John Donne may have put it both most succinctly and poetically: "No man is an island, entire of itself; every man is a piece of the continent, a part of the main." In other words, I need others, I depend on others, and even more so on others I do not know and never will meet. I depend on them for every consequent part of my life and continuation in it.
I do not grow the food that feeds my family. Nor do I know who does grow the food that feeds my family. The suppliers of my food stores span the globe. I don't know who compounded the pharmacologic drugs that stave off the ailments and pain that would bring me down. And if I did, what good would that do me? I'm no bio-chemist. I have no idea who built the bridges I drive over each day while fulfilling my daily chores. Indeed, I've no clue how to begin going about constructing a bridge, one that will sustain the variety of stresses it must sustain . . . for decades. I'm not an engineer.
In these and in almost every realm I can imagine I am helpless in the pursuit of some measure of safely pursuing my life. I depend on others; their expertise, their integrity, and their good will, the suspicion they will not cut corners in such a way that endangers my health and well being. I and everyone else in every society has the right to maintain those affirming suspicions, even though they may pass unspoken. They're the glue that holds societies together and enables human life to persevere.
Collis Huntington, Leland Stanford, Mark Hopkins and Charles Crocker -- known collectively as "the Big Four" -- were the private-venture capitalists who saw the profit to themselves that would accrue from the realization of Theodore Judah's transcontinental railroad plans. To dynamite the passes over and the tunnels through the granite Sierra Nevada they imported thousands of Chinese. Beyond "many", no one knows how many Chinese died, blasting the path that would make the Big Four wealthy beyond their wildest dreams. No one kept a tally. That's because no one cared -- they were Chinese. And there was money to be made, and a schedule to be kept.
Massey Energy owns UBB in Coalmont, West Virginia, the site where 25 miners are known dead and where efforts to rescue four hope-for survivors have repeatedly been stalled by the presence of dangerous gasses in the shafts. Here is what we know concerning Massey. Since January, 2009, MSHA (Mine Safety and Health Administration, the federal agency charged with regulating mine safety) ordered the evacuation of UBB 64 times because of safety violations. A former regulator, Tony Oppegard, said of UBB, the mine's record is "off the charts." In 2009 the mine was cited 495 times for safety issues, and so far this year the running total has reached 105. This March, a four-mile long tunnel was shown to be "circulating less than half the volume of air intended to keep levels of combustible coal dust and methane within a safe range."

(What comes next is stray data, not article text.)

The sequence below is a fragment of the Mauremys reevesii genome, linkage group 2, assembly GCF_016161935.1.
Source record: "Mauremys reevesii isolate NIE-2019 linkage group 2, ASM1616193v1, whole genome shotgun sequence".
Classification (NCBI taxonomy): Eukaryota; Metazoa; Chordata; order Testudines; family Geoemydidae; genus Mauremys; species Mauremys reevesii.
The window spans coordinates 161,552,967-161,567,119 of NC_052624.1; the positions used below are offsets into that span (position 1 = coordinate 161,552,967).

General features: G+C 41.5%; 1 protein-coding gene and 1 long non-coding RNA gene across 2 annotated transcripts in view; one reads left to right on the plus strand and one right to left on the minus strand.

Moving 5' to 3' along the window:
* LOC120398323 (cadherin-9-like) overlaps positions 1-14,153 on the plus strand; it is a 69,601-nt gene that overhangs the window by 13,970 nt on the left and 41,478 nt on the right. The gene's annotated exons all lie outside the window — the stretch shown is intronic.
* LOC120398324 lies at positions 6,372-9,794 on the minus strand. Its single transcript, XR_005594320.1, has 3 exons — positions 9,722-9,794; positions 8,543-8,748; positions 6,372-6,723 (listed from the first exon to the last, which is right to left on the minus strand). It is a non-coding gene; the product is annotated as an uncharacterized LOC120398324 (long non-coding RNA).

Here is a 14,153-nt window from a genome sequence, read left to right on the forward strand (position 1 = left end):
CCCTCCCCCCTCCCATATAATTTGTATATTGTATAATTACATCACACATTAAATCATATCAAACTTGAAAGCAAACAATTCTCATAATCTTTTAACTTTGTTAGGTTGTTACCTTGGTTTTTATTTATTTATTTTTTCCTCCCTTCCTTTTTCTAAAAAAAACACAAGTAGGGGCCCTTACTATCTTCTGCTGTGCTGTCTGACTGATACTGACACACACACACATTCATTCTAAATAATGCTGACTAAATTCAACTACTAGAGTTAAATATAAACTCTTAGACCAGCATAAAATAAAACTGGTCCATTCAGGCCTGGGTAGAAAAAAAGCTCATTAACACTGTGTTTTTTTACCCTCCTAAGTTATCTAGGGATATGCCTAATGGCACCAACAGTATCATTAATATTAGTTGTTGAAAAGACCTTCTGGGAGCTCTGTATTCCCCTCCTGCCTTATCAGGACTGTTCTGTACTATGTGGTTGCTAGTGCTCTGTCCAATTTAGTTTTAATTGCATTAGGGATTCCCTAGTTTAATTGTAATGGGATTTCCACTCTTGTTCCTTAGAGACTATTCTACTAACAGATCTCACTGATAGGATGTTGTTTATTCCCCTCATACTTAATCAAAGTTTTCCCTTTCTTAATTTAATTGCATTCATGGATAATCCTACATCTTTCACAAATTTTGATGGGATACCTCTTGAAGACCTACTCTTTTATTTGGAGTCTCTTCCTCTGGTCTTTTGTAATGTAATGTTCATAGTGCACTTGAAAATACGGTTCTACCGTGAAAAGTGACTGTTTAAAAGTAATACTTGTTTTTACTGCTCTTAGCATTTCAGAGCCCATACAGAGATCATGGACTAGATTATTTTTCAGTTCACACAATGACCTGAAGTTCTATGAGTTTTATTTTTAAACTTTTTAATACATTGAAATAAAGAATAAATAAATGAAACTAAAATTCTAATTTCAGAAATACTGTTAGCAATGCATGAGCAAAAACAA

Ponder quitting? Is working the mines, regardless that the conditions may prove unnecessarily hazardous, really a personal choice? You have a very limited education with skills that have virtually no applicability outside of mining, and you have a wife and family who depend on the paycheck you get from going into that hole in the ground. Really . . . a completely voluntary choice?
But my drawing on Massey, on Don Blankenship, or the dead and probables was not about Massey, Blankenship or the probables. They were the follow-up I promised above. The core question "What role has government to play in the regulation of a society's otherwise private affairs?" yet begs an answer.
All of us are familiar with some version of the conservative refrain, "Whenever you ask the government to regulate something, you surrender some freedom."
That's one hundred percent nonsense. It is for a couple reasons. First, the premise presumes an absolute, that any regulation whatsoever is equal both an egregious and a total regulation of my behaviors. As if regulating my ability to scream "Fire" in a packed theater also restricts absolutely my freedom to verbalize other expressions.
Midway into this decade, KBR, a wholly-owned subsidiary at the time of Halliburton, had a government contract to construct housing units for our soldiers and marines in Iraq. Several of the showers they constructed electrocuted our military personnel when they used them. Any reasonable person want to really put the likes of KBR in charge of warranting the structural safety of our bridges and overpasses? Or, would you prefer someone like Don "run the coal" Blankenship be in charge? Or someone else with a financial interest in the issue? Really?
No. No. Hell no! Completely contrary to what Republicans/conservatives (No difference between the two today) want folks to believe, those in private enterprise are not always pure in heart, always endowed with nothing but the public's best interests in mind. Granted that nothing done by humans will ever be completely free of error or nefarious temptation, there is nonetheless a place in government for government regulation. And the task of those regulators is to facilitate greater freedom, not less. Or . . . you want to drive over to that lab, to have your food tested, stopping every few portions of a mile to personally inspect every bridge and overpass along the way?